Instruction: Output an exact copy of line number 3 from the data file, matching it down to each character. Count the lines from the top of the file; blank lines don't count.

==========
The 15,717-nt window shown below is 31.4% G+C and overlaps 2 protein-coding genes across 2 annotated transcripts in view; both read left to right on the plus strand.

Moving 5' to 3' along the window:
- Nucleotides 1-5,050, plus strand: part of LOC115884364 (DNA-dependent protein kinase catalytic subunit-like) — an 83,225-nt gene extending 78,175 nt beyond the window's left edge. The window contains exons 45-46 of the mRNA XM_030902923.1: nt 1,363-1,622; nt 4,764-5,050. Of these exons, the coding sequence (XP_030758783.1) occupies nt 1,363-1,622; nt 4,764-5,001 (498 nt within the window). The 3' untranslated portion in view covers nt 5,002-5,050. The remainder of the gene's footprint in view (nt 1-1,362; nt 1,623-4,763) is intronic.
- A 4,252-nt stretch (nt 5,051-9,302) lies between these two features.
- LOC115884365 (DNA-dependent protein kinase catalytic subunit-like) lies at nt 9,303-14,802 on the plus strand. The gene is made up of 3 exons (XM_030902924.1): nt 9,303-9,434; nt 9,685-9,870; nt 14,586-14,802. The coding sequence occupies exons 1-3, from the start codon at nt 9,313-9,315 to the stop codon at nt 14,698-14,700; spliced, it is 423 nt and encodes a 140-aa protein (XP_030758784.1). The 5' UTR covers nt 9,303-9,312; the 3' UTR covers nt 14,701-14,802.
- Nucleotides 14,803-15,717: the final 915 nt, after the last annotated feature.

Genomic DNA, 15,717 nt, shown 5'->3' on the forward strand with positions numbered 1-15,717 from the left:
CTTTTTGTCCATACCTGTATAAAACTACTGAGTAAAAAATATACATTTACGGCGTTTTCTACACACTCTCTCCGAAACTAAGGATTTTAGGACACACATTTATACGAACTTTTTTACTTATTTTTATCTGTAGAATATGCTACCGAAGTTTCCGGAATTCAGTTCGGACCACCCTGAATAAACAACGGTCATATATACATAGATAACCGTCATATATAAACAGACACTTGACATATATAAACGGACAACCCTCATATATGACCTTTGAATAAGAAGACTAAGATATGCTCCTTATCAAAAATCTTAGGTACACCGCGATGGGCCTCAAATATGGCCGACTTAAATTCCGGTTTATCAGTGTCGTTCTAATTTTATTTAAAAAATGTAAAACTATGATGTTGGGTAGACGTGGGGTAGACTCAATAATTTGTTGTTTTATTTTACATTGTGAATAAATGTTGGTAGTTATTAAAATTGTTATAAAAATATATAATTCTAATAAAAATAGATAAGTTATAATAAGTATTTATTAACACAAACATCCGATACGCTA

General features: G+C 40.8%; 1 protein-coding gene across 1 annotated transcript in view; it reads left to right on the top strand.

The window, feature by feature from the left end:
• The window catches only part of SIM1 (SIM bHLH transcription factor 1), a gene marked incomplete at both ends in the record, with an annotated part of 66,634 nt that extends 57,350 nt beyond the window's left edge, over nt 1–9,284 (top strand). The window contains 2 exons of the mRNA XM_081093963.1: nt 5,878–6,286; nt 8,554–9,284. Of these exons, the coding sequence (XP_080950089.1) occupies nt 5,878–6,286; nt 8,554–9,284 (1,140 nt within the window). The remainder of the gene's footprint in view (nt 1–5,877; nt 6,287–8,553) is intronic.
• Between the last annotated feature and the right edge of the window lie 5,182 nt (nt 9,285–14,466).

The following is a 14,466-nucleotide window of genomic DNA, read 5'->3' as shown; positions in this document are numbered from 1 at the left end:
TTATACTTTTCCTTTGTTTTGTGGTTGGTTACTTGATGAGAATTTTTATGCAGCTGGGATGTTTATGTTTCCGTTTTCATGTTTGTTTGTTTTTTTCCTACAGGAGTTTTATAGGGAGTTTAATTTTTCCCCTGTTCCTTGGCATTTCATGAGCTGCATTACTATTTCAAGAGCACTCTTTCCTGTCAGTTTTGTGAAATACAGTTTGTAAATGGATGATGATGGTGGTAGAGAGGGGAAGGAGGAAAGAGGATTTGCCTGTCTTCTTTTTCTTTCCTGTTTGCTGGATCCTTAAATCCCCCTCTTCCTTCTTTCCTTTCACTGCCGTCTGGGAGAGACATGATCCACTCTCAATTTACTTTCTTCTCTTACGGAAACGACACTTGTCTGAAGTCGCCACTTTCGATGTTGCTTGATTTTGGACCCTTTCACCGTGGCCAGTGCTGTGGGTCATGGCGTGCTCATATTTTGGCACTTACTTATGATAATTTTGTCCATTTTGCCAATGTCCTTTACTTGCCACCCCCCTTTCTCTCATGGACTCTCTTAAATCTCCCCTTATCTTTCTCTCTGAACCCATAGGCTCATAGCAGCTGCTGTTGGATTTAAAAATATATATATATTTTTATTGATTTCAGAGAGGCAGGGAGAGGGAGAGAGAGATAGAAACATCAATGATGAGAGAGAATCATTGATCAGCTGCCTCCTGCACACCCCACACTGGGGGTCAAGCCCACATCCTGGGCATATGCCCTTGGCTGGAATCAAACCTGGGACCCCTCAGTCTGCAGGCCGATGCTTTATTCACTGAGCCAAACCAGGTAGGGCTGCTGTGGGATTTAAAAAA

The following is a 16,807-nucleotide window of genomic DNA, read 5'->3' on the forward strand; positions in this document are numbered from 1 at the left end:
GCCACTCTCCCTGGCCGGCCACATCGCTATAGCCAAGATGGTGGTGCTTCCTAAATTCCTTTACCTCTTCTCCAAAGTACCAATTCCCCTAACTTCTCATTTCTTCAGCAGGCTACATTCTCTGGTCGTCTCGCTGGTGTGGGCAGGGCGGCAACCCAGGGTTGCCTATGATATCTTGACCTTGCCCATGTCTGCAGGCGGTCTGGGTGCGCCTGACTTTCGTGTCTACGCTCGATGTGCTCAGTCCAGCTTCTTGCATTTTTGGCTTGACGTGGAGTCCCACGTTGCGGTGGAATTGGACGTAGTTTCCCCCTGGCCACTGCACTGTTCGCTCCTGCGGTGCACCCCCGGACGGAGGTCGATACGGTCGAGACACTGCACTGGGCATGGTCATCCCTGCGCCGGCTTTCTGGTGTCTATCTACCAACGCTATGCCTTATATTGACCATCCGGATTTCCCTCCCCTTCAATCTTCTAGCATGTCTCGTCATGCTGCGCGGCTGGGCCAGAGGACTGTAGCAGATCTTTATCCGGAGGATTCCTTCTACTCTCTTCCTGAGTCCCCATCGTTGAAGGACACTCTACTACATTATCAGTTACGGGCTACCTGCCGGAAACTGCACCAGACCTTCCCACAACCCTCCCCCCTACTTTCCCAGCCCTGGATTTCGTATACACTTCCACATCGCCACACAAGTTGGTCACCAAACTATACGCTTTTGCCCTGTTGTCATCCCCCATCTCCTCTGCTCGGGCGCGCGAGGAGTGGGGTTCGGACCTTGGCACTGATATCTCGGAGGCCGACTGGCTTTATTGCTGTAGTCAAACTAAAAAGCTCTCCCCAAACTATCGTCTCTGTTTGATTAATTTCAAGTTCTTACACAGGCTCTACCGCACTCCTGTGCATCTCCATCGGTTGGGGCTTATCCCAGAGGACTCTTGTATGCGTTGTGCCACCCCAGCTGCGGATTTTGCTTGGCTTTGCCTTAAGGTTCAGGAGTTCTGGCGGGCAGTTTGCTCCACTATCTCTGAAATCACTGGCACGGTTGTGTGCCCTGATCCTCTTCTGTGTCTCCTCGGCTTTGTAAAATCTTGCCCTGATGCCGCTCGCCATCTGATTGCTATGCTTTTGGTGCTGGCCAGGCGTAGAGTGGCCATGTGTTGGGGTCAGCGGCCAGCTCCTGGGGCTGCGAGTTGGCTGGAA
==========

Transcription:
- Nucleotides 1-5,050, plus strand: part of LOC115884364 (DNA-dependent protein kinase catalytic subunit-like) — an 83,225-nt gene extending 78,175 nt beyond the window's left edge. The window contains exons 45-46 of the mRNA XM_030902923.1: nt 1,363-1,622; nt 4,764-5,050. Of these exons, the coding sequence (XP_030758783.1) occupies nt 1,363-1,622; nt 4,764-5,001 (498 nt within the window). The 3' untranslated portion in view covers nt 5,002-5,050. The remainder of the gene's footprint in view (nt 1-1,362; nt 1,623-4,763) is intronic.